Take Control Of White Balance

white balance changes
Changing the white balance can dramatically alter the look of any photo - by Spiritia

The subject of white balance can generate some resistance because some elements of the topic are quite technical. Instead of talking about the technical details of color temperature and black body radiation, I’m going to give you a few tips to hack your camera’s white balance functions to get more interesting pictures.

Automatic White Balance

When set on automatic, your camera’s computer reads the scene in front of it, takes an approximate reading of the color temperature, then sets the white balance accordingly. Auto white balance is far from an exact science because a scene can have a range of color temperatures and light sources.

In some situations, like outdoors on a sunny day, the automatic white balance does an admirable job. In other situations, like mixed light, it may perform poorly.

In most camera brands, I’ve noticed the auto white balance seems to err on the blue side. That might be more noticeable to me because I prefer a warmer (red or orange) cast with a bit more contrast. Really, the proper white balance is in the eye of the photographer and not all brands are alike and can even vary between camera models within a brand.

Take Control

Almost every camera, from point and shoot models to the highest end DSLRs, has a way to manually select white balance. Your user manual, which you should be reading anyway, will have a section on how to manually adjust white balance.

For some cameras, like the Canon 7D, you’ll have to select a shooting mode other than Auto or Creative Auto, to get access to the white balance controls.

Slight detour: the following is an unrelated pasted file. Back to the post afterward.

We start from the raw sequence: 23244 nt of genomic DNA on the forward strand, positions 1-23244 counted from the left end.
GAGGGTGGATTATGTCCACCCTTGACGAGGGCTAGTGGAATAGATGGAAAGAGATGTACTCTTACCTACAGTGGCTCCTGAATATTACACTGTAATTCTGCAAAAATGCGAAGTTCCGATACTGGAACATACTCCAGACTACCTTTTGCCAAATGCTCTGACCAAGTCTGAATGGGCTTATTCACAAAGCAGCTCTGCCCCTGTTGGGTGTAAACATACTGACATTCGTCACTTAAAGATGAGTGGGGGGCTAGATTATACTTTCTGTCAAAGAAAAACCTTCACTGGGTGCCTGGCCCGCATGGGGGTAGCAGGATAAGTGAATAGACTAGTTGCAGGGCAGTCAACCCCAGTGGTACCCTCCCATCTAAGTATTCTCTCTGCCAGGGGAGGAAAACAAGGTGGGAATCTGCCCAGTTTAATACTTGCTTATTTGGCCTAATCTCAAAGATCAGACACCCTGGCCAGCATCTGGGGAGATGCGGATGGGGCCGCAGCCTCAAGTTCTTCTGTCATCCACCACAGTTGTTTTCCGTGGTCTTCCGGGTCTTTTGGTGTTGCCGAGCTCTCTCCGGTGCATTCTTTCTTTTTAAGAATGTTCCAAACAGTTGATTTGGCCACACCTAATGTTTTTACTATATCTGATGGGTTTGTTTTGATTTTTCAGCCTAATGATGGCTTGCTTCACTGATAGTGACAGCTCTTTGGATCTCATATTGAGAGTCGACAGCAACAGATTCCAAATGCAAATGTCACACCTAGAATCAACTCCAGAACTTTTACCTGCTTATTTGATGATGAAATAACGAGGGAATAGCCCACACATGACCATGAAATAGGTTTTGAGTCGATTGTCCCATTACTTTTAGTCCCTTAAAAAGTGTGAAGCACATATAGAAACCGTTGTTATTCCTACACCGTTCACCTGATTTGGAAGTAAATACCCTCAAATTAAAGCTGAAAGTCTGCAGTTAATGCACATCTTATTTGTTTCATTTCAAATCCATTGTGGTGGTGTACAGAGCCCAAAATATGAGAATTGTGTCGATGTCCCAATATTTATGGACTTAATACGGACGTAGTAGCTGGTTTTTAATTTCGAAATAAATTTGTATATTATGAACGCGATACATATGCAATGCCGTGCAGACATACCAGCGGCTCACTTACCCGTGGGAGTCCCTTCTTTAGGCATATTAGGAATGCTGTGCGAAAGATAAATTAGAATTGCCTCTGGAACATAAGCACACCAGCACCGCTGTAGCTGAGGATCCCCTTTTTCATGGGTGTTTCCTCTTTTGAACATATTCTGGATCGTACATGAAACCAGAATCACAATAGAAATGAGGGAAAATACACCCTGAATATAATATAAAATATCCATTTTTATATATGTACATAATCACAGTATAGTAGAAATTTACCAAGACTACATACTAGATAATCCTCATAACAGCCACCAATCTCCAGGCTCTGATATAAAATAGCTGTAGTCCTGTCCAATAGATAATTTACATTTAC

You’ll notice many cameras don’t have a “daylight” or “sunny” setting for white balance. That’s because everything about your camera is optimized for shooting in daylight and everything else is an adjustment.

Once there you have a lot of options for getting different results. Even on a sunny day try selecting the “cloudy” setting and notice that your photos look noticeably warmer. Basically you’re fooling the camera into thinking the light is shifted more to the blue end of the spectrum than it really is.

You can experiment and try the fluorescent setting under tungsten lights, or the tungsten setting in daylight. Mix it up, try different combinations of lighting and white balance settings. You may even discover that you want to leave your camera on the “cloudy” setting all the time.

The great thing about digital photography is if you don’t like the results, you can push a button and start over.

Taking Better Holiday Kid Pictures

kid picture
The photographer caught this winner on film - One wonders how many it took?

Some of you are coming back from Thanksgiving vacation a few weeks back to discover that the family pictures you took were less than stellar examples of kid photography. Fortunately, you still have time to rally before Christmas, the premium moment for kid pictures all year. This time be prepared.

Kids and Animals

Working with kids and animals have gotten many Hollywood directors and photographers to consider a career in real estate, so don’t feel bad if your turkey day photos weren’t that great. It’s a tough shooting situation, even for pros.


– Plan picture time just before meal time. The kids will be dressed for dinner, still relatively clean, and animated in anticipation of eating.

– Have a supply of toys on hand, particularly anything small that walks, rattles, or makes noise. Wind up toys that walk around are perfect.

– Ask the older kids to help with the younger ones. In my experience kids respond better to their older peers than whoever is taking pictures.

– You can also use the older kids as translators for the younger ones. A lot of time you as an adult might not understand what a child is saying, but the other kids will know.

– Put the wind up wiggly toy on your head when you’re ready to shoot. You’ll have about 10 seconds of full attention.

– Pictures when they’re engaged in an activity are almost always better than posed pictures.